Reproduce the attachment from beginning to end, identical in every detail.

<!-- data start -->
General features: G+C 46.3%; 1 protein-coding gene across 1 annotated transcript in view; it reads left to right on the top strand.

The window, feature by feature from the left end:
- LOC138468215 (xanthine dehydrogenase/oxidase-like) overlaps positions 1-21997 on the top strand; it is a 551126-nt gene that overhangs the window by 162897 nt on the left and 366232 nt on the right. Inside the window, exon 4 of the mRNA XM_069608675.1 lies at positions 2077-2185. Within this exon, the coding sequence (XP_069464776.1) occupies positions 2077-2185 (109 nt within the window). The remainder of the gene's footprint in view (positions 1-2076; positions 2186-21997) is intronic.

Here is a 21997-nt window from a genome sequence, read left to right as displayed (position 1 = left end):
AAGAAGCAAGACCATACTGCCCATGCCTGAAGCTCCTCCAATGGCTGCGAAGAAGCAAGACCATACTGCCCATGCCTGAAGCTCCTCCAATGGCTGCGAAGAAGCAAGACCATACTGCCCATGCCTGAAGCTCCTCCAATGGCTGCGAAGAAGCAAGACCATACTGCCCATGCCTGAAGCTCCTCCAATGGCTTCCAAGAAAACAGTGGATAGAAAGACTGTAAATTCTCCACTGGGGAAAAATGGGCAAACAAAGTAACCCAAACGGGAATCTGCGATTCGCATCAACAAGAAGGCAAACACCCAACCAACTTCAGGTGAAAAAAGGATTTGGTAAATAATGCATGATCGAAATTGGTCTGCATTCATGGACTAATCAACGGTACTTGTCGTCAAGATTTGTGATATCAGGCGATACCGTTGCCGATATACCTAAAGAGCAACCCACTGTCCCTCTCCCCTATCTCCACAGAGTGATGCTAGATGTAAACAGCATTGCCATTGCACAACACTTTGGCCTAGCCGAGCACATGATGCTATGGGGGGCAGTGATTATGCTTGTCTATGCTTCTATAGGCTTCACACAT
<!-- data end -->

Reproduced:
General features: G+C 46.3%; 1 protein-coding gene across 1 annotated transcript in view; it reads left to right on the top strand.

The window, feature by feature from the left end:
- LOC138468215 (xanthine dehydrogenase/oxidase-like) overlaps positions 1-21997 on the top strand; it is a 551126-nt gene that overhangs the window by 162897 nt on the left and 366232 nt on the right. Inside the window, exon 4 of the mRNA XM_069608675.1 lies at positions 2077-2185. Within this exon, the coding sequence (XP_069464776.1) occupies positions 2077-2185 (109 nt within the window). The remainder of the gene's footprint in view (positions 1-2076; positions 2186-21997) is intronic.

Here is a 21997-nt window from a genome sequence, read left to right as displayed (position 1 = left end):
AAGAAGCAAGACCATACTGCCCATGCCTGAAGCTCCTCCAATGGCTGCGAAGAAGCAAGACCATACTGCCCATGCCTGAAGCTCCTCCAATGGCTGCGAAGAAGCAAGACCATACTGCCCATGCCTGAAGCTCCTCCAATGGCTGCGAAGAAGCAAGACCATACTGCCCATGCCTGAAGCTCCTCCAATGGCTTCCAAGAAAACAGTGGATAGAAAGACTGTAAATTCTCCACTGGGGAAAAATGGGCAAACAAAGTAACCCAAACGGGAATCTGCGATTCGCATCAACAAGAAGGCAAACACCCAACCAACTTCAGGTGAAAAAAGGATTTGGTAAATAATGCATGATCGAAATTGGTCTGCATTCATGGACTAATCAACGGTACTTGTCGTCAAGATTTGTGATATCAGGCGATACCGTTGCCGATATACCTAAAGAGCAACCCACTGTCCCTCTCCCCTATCTCCACAGAGTGATGCTAGATGTAAACAGCATTGCCATTGCACAACACTTTGGCCTAGCCGAGCACATGATGCTATGGGGGGCAGTGATTATGCTTGTCTATGCTTCTATAGGCTTCACACAT